Ballet Careers
Haskins in Michael Smuin's "The Christmas Ballet." Photo by Keith Sutter, Courtesy Smuin Ballet.

Day in and day out, dancers expect their bodies to perform at the highest level of athletic and artistic achievement. However, some develop chronic medical conditions that prevent them from doing their best consistently. Still, many learn to manage their symptoms while dancing professionally. Pointe spoke with four dancers who haven't let medical problems stop them.


Holloway and Nicholas Rose in Glen Tetley's "Dialogues." Photo by Nan Melville, Courtesy DTH.


Alicia Holloway

At 13, Alicia Holloway almost quit dancing. Her asthma was so bad that she struggled for every breath during rehearsals. However, today the Dance Theatre of Harlem artist maintains a professional rehearsal and performance schedule.

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Jeffrey Cirio left a principal position at Boston Ballet to become a soloist at American Ballet Theatre. Photo Courtesy Cirio.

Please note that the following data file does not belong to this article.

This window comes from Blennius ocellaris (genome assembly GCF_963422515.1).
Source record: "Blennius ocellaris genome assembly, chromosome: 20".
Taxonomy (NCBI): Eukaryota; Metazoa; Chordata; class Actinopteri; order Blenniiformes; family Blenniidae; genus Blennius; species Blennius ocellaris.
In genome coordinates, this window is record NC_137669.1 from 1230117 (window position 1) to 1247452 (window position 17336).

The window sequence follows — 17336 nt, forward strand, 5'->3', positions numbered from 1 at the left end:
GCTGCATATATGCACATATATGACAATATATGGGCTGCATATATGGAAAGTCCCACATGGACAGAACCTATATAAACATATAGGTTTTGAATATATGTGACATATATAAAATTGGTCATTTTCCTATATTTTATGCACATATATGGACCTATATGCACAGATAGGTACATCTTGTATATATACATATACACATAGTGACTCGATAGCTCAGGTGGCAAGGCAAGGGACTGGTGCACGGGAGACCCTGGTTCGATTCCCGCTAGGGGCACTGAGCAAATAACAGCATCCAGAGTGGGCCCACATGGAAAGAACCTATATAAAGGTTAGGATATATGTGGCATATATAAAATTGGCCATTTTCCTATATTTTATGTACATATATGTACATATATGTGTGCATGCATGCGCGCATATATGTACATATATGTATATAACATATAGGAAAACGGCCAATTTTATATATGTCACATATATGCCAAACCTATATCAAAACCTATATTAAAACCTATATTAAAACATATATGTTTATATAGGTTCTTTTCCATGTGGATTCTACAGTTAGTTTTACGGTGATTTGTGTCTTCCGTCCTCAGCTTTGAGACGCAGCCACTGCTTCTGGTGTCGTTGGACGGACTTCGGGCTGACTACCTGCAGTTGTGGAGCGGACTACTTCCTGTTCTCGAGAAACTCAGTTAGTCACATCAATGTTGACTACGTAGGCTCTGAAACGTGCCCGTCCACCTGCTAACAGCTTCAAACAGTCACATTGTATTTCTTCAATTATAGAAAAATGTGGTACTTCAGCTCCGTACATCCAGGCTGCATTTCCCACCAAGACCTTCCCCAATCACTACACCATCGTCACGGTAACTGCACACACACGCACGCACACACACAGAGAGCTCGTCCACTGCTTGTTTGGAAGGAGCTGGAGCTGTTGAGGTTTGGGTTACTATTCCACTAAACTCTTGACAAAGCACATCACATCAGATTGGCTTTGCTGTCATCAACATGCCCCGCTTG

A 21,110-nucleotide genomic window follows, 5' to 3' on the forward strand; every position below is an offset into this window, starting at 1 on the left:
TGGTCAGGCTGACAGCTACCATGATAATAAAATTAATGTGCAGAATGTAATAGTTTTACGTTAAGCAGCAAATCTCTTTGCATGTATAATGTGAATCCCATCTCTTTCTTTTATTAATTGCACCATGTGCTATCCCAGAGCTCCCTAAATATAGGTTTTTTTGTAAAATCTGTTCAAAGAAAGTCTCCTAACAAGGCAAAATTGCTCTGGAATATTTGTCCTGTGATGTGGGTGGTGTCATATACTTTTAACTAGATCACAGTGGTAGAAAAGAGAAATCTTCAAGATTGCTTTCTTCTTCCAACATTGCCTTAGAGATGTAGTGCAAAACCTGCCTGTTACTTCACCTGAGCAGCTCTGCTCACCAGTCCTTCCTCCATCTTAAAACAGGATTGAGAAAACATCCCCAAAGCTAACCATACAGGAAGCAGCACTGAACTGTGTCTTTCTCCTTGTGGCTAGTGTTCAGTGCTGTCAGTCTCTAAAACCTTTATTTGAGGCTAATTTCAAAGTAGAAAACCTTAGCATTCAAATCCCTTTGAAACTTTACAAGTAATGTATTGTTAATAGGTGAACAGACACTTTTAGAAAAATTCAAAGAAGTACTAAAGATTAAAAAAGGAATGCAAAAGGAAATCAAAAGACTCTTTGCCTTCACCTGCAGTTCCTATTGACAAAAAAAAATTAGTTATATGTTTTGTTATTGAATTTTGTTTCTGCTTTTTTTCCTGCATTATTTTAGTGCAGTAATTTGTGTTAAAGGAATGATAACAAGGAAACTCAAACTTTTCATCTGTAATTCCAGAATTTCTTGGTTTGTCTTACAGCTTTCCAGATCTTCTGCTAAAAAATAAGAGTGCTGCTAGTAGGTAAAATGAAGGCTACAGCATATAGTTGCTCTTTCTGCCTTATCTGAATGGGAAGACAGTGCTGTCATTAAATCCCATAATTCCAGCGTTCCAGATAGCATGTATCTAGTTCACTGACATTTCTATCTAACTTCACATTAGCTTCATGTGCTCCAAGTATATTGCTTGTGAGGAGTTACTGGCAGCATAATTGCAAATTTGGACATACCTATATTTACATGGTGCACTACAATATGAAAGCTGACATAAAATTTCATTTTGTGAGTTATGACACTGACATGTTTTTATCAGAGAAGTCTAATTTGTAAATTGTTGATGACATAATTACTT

When Sarah Walborn first joined San Francisco Ballet as an apprentice, the excitement of joining her dream company soon gave way to dread. “I would go into work every day with fear as opposed to the excitement I had in school," explains Walborn, now with Ballet Arizona. “I didn't want to do any roles, much less go in for the workday." Something needed to change.

Acknowledging such negative thoughts can be scary and lonely for dancers, no matter what stage in their career. If you don't feel your company is the right fit, it can affect your motivation, a vital component in a profession that requires 110 percent every day. And yet, contemplating a move can bring up an equal number of anxieties. Luckily, employing a mix of self-reflection and research can help you avoid making a rash decision.


List Your Goals

Photo by Jess Watters via Unsplash.